1) White blood cell count (WBC): is used to determine infection risk, or response to chemotherapy. Certain chemotherapy agents may harm our good infection-fighting cells. Sometimes chemotherapy may need to be delayed to allow these cells to recover.
2) Hemoglobin: is used to determine if someone is anemic. Anytime the hemoglobin is below 12 g/dL, the person is said to be anemic. Red blood cell transfusions, and sometimes iron can be given to restore the hemoglobin level, but anemia treatment should always aim at treating the underlying cause or condition.
3) Platelet count: is used to determine if the risk of bleeding is increased or if a platelet transfusion is required to prevent bleeding. Certain medications that increase bleeding risk, such as: aspirin, certain chemotherapy agents, and blood thinners, may need to be stopped temporarily until the platelet count is within a safe range.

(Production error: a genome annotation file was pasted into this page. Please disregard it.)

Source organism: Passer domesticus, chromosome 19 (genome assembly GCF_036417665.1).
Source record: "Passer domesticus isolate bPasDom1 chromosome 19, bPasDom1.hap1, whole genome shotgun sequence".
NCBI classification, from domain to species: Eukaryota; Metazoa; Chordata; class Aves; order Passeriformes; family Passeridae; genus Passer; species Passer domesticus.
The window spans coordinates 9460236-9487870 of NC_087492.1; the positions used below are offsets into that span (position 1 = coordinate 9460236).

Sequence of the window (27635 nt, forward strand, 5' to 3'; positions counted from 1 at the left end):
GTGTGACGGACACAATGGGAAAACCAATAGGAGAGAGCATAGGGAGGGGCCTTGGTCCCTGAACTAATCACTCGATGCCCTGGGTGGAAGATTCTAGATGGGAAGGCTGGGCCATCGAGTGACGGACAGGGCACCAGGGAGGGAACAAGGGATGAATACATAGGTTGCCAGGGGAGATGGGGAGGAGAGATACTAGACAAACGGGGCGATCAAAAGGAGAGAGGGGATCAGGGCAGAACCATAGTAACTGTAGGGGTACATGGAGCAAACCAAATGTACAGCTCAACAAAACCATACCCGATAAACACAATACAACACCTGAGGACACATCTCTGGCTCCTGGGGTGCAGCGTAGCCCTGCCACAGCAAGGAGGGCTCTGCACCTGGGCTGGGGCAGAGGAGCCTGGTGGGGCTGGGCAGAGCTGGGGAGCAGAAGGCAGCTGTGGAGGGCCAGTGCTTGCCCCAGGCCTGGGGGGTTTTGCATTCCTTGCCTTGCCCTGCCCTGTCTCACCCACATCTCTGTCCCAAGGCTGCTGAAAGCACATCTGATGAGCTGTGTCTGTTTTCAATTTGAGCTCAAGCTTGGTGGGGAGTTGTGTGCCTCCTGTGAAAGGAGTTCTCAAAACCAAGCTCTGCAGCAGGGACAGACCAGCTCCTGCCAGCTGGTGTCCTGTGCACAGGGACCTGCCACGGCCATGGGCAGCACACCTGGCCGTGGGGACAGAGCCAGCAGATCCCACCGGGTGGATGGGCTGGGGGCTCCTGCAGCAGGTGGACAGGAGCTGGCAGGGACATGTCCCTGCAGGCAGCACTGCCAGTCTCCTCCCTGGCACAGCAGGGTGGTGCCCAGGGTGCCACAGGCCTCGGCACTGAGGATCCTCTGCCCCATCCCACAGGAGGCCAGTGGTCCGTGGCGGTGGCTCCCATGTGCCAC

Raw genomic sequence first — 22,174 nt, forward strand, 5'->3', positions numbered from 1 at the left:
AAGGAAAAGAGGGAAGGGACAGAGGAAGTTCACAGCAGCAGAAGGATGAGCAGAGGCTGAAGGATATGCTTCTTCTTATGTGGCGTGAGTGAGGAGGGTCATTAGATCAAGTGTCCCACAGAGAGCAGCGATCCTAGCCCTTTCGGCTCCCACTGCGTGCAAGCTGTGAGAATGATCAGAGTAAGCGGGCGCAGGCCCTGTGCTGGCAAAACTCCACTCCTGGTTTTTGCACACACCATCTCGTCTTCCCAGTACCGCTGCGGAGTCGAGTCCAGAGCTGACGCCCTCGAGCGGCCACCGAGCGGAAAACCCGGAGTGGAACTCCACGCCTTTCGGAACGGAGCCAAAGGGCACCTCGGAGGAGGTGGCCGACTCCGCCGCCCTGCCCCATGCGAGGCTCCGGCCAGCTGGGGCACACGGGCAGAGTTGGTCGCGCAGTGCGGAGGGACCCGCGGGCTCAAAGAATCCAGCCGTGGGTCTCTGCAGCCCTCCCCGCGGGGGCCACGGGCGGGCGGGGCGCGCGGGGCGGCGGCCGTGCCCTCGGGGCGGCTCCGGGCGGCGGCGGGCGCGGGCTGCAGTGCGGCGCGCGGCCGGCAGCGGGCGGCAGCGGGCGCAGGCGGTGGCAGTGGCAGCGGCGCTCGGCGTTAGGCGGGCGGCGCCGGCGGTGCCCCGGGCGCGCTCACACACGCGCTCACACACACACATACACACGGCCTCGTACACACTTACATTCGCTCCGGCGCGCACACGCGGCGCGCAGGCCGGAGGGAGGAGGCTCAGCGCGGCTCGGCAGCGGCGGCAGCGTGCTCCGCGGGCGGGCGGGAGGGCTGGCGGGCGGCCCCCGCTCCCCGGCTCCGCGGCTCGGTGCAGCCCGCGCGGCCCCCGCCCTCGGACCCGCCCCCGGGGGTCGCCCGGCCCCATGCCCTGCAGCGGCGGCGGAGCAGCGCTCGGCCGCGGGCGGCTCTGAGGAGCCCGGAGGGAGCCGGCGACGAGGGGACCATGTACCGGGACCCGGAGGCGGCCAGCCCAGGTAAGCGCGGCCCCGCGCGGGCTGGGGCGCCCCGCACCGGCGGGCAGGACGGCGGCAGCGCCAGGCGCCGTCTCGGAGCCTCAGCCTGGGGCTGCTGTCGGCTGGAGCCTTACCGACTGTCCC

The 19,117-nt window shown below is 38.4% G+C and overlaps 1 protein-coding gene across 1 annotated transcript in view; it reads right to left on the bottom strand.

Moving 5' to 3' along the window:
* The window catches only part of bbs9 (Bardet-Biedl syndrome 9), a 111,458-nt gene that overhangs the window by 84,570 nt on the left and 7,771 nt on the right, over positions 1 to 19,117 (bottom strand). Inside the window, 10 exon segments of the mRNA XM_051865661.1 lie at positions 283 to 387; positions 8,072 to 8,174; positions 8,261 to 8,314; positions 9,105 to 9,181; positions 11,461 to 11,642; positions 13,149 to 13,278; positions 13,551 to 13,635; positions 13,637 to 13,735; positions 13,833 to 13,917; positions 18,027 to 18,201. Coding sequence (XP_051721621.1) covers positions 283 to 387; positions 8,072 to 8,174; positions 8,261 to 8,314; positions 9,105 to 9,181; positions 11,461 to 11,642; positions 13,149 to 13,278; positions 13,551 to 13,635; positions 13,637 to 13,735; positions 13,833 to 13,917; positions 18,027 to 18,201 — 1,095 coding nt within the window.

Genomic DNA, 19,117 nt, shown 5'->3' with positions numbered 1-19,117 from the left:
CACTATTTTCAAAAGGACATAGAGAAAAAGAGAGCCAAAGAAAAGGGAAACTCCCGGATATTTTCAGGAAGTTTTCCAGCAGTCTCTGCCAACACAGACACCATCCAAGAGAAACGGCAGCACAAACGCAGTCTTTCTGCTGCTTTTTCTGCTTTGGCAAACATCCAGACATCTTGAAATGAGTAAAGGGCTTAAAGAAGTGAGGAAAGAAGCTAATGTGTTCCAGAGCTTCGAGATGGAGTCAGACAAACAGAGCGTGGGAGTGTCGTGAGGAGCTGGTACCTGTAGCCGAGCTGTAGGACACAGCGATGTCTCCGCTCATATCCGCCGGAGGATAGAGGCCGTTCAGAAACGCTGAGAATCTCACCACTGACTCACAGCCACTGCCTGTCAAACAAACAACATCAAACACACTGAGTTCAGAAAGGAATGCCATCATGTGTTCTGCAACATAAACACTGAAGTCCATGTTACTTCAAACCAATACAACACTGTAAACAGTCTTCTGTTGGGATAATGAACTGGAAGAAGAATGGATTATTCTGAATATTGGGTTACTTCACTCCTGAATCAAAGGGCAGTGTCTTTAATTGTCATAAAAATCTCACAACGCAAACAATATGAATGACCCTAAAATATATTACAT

What is a CMP?
A Comprehensive Metabolic Panel (CMP) is a frequently ordered blood test that tells clinicians the status of your: 1) Electrolytes & Acid/Base status, 2) Kidney function, 3) Liver function, 4) Blood sugar, and 5) Calcium at the time the test was taken. It is commonly used to monitor liver and kidney function when beginning new medications such as chemotherapy. A total of 14 tests are run simultaneously and are shown below.
Electrolytes & Acid/Base status:
1) Sodium, 2) Potassium, 3) Carbon dioxide, 4) Chloride
5) BUN (blood urea nitrogen), 6) Serum creatinine (Scr)
7) AST, 8) ALT, 9) Total bilirubin, 10) Alk Phos, 11) Albumin, 12) Total protein
13) Serum glucose
14) Serum calcium
Common starting doses:
If the disease is metastatic:
- Cisplatin 50 mg/m2 intravenous (I.V.) infusion over 60 minutes on Days 1 and 15
- Gemcitabine 1000 mg/m2 I.V. over 30 minutes on Days 1 and 15
* Cycle is 28 Days for metastatic disease
If the disease is not metastiatic:
- Cisplatin 30 mg/m2 I.V. over 60 minutes on Day 1
- Gemcitabine 750 mg/m2 I.V. over 30 minutes on Day 1
* Cycle is 14 days for four cycles, then repeat imaging and tumor marker labs
Note: Individual doses may vary based upon your Doctor's recommendation, or drug availability.